The readiness with which a muscle responds to a stimulus depends both on the condition of the muscle itself, and on the terminations of motor nerves within it. A faradaic current readily stimulates the nerve-endings, but does not act at all readily on the muscle. The making and breaking of a constant current, on the other hand, has comparatively slight action on the nerves, but a powerful action on the muscle. One of the questions which arises most constantly in connection with the action of drugs is : - whether or not they paralyse the end of the motor nerves in muscle. This question was fully worked out by Bernard, and also independently by Kolliker, in relation to curare.

The same methods of experiment were adopted by both. They were twofold, and consisted :

1. In applying the poison to that part of the body alone which seemed affected by it, and seeing whether it produced its usual action.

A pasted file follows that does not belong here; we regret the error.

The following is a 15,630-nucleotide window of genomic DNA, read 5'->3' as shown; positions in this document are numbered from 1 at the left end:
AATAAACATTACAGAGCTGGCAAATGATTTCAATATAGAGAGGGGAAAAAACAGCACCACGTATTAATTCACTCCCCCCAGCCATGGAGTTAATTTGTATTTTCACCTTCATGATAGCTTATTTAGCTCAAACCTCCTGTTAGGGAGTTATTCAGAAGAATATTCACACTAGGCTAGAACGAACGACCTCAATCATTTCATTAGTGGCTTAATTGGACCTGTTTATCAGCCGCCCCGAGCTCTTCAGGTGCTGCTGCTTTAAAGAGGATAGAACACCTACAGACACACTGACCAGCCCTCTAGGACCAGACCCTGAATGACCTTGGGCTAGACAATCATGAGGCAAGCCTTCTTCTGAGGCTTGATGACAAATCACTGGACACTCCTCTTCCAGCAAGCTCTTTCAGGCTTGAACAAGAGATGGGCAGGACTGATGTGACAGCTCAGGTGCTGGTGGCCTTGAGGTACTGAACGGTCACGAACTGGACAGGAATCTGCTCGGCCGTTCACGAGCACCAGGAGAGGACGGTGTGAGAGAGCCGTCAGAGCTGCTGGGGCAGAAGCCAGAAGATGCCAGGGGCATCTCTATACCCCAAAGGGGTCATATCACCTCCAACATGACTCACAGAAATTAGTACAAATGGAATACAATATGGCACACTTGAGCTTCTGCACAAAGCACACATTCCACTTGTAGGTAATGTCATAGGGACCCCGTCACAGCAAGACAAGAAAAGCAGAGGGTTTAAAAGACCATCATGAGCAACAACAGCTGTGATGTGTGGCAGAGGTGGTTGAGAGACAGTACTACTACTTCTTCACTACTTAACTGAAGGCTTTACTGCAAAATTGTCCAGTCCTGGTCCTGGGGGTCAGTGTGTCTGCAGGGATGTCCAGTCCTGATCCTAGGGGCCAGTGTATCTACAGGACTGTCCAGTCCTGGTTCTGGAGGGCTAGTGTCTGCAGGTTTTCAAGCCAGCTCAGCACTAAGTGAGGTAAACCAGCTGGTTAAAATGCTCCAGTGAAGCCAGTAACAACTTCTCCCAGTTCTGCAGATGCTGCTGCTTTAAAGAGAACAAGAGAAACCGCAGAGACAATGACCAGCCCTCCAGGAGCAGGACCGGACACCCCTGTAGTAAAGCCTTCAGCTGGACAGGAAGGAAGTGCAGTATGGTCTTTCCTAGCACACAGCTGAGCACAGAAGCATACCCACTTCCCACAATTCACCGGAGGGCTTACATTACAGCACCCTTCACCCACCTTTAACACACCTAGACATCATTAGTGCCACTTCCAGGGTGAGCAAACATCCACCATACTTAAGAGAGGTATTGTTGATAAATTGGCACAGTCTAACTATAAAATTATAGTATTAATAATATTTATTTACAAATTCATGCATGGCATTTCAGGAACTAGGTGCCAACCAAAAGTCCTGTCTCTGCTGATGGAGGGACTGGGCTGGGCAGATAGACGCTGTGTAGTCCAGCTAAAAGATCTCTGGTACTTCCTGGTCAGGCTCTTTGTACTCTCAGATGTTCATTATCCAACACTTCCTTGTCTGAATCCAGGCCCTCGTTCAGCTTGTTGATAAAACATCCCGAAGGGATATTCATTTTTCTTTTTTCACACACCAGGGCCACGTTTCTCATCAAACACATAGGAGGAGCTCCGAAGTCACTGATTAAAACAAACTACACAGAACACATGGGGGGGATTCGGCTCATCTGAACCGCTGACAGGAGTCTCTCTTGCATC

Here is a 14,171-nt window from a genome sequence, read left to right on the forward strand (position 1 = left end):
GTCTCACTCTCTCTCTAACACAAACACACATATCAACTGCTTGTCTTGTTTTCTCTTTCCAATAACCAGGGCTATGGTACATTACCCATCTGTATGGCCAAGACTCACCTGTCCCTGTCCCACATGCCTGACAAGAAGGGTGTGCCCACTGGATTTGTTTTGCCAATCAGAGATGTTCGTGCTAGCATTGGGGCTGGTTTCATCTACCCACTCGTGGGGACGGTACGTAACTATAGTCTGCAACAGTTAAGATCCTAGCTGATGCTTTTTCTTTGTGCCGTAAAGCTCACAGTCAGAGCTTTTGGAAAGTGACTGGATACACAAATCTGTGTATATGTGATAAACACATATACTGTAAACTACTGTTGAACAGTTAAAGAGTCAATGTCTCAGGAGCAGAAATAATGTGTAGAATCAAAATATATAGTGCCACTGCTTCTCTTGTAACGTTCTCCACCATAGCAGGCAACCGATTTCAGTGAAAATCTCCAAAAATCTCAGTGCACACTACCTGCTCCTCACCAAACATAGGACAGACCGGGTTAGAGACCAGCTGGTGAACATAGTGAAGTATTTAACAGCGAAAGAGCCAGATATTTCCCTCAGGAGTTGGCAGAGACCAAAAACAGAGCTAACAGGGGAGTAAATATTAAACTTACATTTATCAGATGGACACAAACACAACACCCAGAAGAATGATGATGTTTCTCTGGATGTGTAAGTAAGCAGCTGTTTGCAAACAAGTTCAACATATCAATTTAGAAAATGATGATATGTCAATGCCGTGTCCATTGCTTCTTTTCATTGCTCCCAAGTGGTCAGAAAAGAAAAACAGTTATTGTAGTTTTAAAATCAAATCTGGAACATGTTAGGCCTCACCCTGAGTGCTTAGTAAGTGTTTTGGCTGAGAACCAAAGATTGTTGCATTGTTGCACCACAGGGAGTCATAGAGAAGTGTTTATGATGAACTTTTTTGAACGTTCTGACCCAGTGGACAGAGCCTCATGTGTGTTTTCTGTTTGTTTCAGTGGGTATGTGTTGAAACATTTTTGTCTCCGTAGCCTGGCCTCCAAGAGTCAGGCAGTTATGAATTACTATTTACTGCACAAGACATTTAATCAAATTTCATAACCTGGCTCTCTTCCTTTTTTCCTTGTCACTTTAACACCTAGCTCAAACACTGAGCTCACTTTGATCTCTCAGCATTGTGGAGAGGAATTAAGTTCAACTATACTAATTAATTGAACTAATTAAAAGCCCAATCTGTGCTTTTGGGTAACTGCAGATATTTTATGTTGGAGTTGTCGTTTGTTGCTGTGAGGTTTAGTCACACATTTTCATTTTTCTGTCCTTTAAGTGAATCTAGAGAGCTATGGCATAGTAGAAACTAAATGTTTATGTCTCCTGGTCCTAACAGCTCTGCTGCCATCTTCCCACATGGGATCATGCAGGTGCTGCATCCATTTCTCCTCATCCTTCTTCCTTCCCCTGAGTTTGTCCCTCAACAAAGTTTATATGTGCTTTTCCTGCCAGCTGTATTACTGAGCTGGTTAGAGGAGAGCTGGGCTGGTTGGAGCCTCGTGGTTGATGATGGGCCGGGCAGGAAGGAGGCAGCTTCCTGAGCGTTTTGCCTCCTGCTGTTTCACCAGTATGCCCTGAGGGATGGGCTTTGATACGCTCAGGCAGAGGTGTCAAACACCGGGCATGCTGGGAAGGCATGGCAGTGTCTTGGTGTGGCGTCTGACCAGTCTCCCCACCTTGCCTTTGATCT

2. In preventing it from reaching that part, and seeing whether its usual effect was then absent.

The first of these methods consisted in the local application of the drug to the muscles and motor nerves themselves (Figs. 52 and 53). The second consisted in ligaturing the artery of one leg in a frog, so as to prevent the poison from reaching the muscles and motor nerves in that leg (Fig. 54).

The advantage of the first method, viz. that of local application, is that it allows us to deal with only one organ at a time, and the results are therefore less complicated than those of the second method. In some respects it is better to begin with the second method and work back to the simpler from the more complex organs (p. 149).